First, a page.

translated by Kenneth McLeish
The haunting spectre of unburied corpses begins the action of Euripides' Suppliants. Aithra, mother of the king of Athens, Theseus, pleads with her son to exhort Thebes to release the bodies of the sons of Athens killed in Thebes, hired by Polyneikes to fight in the post-Oedipal era of Theban civil war. Theseus agrees to the request, but only after ascertaining that it is the democratic will of the people of Athens that he should make this plea to the Thebans.
The Thebans, for their part, refuse, mocking Athenian democratic principles along the way. A battle between the two cities erupts; this time, however, Theseus fights only to gain that which his mandate had sought: the return of the bodies for their holy rites.
In the play, as J. Michael Walton writes, 'the level of the debate quickly rises to a dual consideration of the anture of war and the relative values of differing poltical systems. This is not Theseus' squabble, as he is quick to point out. He is soon persuaded that it is his buisiness. The rights and wrongs of interferences into the behaviour of other countries on moral grounds is a debate which has proved open-ended. All the deliberations of the United Nations Security Council have resulted only in guidelines to which every example seems to offer special pleading.'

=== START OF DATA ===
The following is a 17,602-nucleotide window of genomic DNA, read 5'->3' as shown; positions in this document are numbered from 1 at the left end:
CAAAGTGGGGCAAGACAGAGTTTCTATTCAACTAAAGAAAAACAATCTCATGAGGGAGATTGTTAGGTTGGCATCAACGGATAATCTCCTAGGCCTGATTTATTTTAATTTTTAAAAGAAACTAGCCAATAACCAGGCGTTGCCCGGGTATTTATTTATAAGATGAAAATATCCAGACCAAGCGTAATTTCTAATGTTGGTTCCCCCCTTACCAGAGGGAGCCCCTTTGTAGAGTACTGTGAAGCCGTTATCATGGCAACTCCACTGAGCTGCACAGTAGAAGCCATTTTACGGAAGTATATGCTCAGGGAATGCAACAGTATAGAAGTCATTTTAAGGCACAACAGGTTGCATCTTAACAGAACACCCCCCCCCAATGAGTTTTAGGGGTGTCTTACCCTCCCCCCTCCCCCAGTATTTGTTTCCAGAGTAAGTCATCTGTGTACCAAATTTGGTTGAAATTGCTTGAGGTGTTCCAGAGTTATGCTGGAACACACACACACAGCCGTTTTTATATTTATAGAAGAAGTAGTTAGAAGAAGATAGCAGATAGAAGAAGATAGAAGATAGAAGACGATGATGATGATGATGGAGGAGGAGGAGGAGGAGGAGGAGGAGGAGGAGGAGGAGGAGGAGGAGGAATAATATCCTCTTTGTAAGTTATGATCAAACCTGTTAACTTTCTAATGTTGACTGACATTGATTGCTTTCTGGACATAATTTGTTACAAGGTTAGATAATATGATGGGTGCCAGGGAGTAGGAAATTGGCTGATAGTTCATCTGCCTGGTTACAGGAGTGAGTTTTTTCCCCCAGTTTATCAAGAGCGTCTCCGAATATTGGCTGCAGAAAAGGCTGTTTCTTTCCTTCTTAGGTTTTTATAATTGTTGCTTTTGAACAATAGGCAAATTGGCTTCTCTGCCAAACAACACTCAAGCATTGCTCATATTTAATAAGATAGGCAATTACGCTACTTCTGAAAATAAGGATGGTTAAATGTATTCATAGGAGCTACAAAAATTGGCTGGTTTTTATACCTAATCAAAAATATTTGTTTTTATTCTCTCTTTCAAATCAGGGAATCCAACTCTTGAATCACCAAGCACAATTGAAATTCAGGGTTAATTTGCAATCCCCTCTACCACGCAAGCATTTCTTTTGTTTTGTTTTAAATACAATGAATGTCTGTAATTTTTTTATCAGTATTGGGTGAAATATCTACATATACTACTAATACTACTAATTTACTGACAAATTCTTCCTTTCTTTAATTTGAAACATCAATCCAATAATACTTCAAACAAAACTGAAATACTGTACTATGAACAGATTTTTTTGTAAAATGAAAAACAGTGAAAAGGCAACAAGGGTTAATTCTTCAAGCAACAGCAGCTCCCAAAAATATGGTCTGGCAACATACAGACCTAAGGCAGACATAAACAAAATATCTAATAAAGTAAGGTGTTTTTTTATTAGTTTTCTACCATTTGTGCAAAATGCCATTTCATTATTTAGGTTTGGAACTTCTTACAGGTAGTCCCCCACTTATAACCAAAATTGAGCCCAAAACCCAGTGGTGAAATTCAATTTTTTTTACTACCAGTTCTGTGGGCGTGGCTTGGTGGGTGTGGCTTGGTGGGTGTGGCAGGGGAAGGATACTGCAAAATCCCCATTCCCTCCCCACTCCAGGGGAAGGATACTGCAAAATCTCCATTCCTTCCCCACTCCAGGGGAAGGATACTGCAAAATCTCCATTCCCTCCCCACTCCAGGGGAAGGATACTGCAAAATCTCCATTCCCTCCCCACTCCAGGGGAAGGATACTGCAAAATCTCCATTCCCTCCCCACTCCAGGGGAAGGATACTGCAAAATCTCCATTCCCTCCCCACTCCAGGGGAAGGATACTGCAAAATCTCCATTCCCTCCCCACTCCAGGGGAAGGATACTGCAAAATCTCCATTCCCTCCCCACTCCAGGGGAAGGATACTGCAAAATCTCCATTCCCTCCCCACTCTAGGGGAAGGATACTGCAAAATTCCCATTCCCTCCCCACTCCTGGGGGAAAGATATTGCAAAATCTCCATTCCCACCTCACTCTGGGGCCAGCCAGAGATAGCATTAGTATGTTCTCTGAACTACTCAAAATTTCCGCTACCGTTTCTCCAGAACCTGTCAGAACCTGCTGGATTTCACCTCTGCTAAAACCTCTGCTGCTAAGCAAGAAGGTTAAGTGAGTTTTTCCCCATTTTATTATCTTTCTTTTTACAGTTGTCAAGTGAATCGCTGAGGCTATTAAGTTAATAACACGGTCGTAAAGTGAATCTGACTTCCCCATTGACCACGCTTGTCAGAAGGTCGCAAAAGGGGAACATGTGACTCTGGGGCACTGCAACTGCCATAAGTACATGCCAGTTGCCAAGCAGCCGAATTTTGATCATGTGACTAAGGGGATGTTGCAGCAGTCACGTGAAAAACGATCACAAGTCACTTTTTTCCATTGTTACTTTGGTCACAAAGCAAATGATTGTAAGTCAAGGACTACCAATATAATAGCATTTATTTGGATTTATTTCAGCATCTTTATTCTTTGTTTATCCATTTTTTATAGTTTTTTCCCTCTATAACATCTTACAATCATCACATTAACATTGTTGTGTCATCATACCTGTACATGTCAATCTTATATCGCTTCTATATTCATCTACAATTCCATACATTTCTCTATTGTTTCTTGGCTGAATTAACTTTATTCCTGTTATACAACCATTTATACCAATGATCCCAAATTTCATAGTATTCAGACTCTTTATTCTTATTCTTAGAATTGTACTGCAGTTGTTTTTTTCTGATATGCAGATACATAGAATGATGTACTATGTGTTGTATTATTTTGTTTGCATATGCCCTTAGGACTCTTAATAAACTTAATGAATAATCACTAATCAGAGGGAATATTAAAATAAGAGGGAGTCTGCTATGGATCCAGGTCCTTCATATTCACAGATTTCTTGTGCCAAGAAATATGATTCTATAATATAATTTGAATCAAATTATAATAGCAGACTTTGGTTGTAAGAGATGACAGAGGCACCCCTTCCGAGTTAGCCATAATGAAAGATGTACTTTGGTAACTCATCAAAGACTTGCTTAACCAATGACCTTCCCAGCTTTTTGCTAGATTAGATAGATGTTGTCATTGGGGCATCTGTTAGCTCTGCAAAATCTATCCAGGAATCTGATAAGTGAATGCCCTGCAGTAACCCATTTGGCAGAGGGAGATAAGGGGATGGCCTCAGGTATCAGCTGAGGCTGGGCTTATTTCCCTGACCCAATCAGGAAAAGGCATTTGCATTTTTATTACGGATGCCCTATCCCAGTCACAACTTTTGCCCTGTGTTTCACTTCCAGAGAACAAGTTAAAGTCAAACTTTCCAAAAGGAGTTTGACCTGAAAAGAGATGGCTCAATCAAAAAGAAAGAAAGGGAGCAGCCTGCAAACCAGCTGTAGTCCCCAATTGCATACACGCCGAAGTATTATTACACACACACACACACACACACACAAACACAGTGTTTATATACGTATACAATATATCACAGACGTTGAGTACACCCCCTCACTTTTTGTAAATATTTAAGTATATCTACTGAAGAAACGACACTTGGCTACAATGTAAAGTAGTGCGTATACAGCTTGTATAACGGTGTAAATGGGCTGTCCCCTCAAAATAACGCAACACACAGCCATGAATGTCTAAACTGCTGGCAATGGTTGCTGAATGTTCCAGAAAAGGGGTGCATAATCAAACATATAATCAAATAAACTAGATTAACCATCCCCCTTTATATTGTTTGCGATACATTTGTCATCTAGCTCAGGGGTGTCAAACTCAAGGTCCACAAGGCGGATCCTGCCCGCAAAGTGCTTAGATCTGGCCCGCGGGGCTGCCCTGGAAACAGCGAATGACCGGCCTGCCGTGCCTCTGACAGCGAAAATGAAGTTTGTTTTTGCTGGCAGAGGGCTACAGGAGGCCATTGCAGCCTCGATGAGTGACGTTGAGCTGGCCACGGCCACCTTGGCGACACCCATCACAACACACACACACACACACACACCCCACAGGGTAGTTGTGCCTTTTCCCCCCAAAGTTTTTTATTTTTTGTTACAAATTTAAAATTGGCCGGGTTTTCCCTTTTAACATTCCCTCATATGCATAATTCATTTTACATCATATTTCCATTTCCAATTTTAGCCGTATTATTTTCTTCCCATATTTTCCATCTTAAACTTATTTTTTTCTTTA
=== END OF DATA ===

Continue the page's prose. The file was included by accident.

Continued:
Suppliants forms the last episode in the saga of the house of Oedipus.